Our Fighting Forces #158. A week after ordering on GoAntiques, I have my comic and am quite happy. I have my comic in hand and, to my delight, it is in the described condition. I am now going into a collector's fit, wherein I need to own all the DC Kirby war comics.
About a month ago, I wrote about browsing through GoAntiques, looking at some Bronze-age Jack Kirby war comic (read Testing the GoAntiques Waters – Buying a Comic Book Part I). I had not, at the time, purchased anything from a GoAntiques vendor, but I found several Our Fighting Forces comics and was smitten. I was even more so when I discovered an issue of Our Fighting Forces #158. At the time, I wrote that I was going to knuckle under and order it, and I promised I’d let you know how the whole process with GoAntiques went. Well, I’m here to report.
A week after ordering, I have my comic and am quite happy. Payment was easy and ran a little differently than other auction/shopping sites I have experienced. I agreed to purchase the comic, at which point an e-mail is sent to the seller to make sure the item is in stock. It’s not until the seller responds saying the comic is available that the buyer is asked to pay for the item, which I did using PayPal. There were credit card options offered as well. Shipping is decided by the seller, and most shipping rates can be found in the descriptions of the items. Six days later I had my comic and, to my delight, it was in the described condition, which has now sent me into a collector’s fit, wherein I need to own all the DC Kirby war comics. It’s a condition I’ll have to live with for the time being but one I’ll be satiating with the new hardcover collection of Kirby’s The Losers.
All-in-all, I found my GoAntiques experience to be a good one, with good communication from seller and a product that was represented very well. My criticisms come not with the site, but that some of the sellers are listing items for ridiculous prices. Now, of course, their will always be the school of thought amongst retailers and collectors both that the Overstreet Guide should be used as the bible of comic pricing, not just a “guide” to pricing comics. A theory that, in my opinion, only makes sense for the seller. It would be nice if we could all get top-dollar for our comics, but the truth of the matter is there is a real-world market out there that doesn’t pay much attention to the price guides. It seems that sites like eBay have become the ultimate nullifier to the comic price guide by showing what actual people are paying for comics new and old. Just because your price guide says a comic is worth $200 doesn’t mean you will be able to find a buyer willing to pay that price.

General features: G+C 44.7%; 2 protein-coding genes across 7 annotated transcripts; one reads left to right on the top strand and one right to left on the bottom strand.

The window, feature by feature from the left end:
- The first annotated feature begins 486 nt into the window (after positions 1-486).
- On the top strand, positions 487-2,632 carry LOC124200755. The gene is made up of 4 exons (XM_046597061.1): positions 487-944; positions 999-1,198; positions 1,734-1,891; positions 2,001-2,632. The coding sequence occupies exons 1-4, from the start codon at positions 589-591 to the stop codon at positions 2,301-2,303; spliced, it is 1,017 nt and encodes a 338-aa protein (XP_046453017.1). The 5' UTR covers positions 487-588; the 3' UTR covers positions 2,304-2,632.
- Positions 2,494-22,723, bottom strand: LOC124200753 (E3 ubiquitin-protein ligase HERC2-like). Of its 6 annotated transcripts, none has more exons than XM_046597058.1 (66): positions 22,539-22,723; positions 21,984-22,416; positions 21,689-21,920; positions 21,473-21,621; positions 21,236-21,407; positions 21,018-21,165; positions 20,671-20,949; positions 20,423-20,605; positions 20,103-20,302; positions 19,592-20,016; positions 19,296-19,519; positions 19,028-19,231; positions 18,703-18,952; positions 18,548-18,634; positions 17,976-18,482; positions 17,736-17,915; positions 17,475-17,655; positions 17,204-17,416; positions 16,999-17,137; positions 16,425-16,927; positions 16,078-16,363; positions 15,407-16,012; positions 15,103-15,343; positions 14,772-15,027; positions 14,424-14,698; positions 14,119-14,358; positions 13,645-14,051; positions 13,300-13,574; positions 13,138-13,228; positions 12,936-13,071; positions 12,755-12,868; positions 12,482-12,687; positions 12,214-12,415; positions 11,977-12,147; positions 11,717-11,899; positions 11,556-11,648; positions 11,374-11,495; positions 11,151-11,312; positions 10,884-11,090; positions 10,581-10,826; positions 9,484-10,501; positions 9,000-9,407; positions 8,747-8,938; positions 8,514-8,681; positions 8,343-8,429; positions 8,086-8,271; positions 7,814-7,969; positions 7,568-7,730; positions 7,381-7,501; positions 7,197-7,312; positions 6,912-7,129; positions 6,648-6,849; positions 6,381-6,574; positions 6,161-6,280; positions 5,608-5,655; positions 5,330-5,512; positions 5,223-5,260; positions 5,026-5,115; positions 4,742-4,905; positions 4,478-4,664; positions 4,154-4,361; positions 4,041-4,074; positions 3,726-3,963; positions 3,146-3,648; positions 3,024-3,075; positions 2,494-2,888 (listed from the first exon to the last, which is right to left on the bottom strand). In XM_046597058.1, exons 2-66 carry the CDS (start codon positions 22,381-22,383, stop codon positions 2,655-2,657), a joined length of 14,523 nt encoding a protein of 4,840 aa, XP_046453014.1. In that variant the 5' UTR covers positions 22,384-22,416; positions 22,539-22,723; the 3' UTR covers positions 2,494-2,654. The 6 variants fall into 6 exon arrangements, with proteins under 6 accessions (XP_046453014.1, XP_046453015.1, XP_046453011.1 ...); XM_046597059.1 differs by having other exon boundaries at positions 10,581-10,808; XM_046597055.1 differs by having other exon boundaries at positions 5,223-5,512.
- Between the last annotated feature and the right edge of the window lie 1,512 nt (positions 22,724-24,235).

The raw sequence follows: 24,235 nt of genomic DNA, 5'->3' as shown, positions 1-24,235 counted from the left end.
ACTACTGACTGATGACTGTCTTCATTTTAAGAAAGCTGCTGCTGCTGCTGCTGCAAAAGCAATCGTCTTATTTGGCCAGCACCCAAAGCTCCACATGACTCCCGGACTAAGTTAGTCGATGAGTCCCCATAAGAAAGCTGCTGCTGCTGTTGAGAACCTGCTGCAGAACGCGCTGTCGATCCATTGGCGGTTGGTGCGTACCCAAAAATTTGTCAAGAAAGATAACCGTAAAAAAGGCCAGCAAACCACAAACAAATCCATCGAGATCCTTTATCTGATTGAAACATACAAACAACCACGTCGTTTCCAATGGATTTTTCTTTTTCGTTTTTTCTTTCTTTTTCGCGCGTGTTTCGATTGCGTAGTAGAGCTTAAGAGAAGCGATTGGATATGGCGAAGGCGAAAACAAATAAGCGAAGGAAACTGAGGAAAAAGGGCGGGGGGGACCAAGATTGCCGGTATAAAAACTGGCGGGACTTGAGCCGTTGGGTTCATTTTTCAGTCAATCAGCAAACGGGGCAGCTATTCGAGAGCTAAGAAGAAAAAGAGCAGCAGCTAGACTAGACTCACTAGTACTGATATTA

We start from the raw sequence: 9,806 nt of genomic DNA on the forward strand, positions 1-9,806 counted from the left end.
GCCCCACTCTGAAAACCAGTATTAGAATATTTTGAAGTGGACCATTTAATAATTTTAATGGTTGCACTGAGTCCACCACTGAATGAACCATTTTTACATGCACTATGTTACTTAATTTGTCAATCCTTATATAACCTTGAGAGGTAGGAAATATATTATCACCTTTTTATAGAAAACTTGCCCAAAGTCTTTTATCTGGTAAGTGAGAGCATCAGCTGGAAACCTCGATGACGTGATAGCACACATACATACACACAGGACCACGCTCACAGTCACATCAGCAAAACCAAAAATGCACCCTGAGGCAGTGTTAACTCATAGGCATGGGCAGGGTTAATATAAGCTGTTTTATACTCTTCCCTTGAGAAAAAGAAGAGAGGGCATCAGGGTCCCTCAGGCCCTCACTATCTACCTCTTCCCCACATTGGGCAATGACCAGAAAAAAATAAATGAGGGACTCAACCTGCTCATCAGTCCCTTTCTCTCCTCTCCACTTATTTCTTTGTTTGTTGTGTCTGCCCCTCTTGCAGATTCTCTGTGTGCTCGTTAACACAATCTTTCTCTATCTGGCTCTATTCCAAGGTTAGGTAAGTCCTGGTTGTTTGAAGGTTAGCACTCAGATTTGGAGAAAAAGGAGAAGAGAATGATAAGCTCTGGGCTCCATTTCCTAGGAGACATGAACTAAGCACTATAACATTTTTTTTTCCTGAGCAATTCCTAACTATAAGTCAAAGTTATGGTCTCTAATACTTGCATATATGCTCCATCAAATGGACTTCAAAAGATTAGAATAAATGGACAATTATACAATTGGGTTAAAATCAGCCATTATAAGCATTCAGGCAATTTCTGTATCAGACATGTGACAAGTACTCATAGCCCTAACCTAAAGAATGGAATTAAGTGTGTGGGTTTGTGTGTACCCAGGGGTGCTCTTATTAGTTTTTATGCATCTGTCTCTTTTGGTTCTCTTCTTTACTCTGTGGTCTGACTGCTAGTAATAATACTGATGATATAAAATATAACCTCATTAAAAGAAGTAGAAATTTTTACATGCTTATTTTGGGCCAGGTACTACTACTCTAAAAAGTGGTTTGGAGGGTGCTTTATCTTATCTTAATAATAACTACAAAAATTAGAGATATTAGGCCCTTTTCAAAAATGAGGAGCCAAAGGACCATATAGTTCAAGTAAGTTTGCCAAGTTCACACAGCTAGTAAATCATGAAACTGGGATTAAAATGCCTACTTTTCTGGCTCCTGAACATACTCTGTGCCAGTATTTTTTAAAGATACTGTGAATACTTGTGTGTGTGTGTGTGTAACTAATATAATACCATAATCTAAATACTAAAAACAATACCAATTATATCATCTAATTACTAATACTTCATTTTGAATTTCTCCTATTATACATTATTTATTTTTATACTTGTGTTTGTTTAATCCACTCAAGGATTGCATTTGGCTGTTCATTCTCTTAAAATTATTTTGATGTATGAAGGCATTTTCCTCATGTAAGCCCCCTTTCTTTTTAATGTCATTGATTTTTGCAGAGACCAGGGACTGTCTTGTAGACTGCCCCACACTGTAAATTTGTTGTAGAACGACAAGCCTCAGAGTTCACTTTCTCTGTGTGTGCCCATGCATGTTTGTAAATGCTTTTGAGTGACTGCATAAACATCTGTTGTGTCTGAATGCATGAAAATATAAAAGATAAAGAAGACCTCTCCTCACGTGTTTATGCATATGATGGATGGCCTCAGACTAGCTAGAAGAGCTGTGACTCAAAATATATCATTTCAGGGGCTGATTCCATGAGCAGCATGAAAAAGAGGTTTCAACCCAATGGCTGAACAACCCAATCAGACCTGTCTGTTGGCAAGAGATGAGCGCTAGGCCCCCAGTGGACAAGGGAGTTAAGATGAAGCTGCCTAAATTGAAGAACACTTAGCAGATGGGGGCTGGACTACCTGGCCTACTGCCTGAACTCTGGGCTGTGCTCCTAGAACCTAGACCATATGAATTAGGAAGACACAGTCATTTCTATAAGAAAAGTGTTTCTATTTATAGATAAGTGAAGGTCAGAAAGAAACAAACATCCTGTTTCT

I would argue that GoAntiques could do a better job suggesting prices for sellers, or perhaps allow sellers to list similar books along side each other to allow buyers to pick their price along with their condition. Also, a feedback or reputation score for each seller would help with buyer’s confidence. In recent months, sites like eBay have tightened restrictions on their feedback policies watering down their meaning even more and perhaps GoAntiques would run into similar problems in the future. However, I did find it a little nerve-racking clicking the buy button not knowing how the seller I was buying from grades their comics. As I said earlier, I was happy, but the experience could’ve been even scarier had I been purchasing a $100 comic with no real knowledge of the seller.
Matt Baum is a Worthologist who specializes in comic books.
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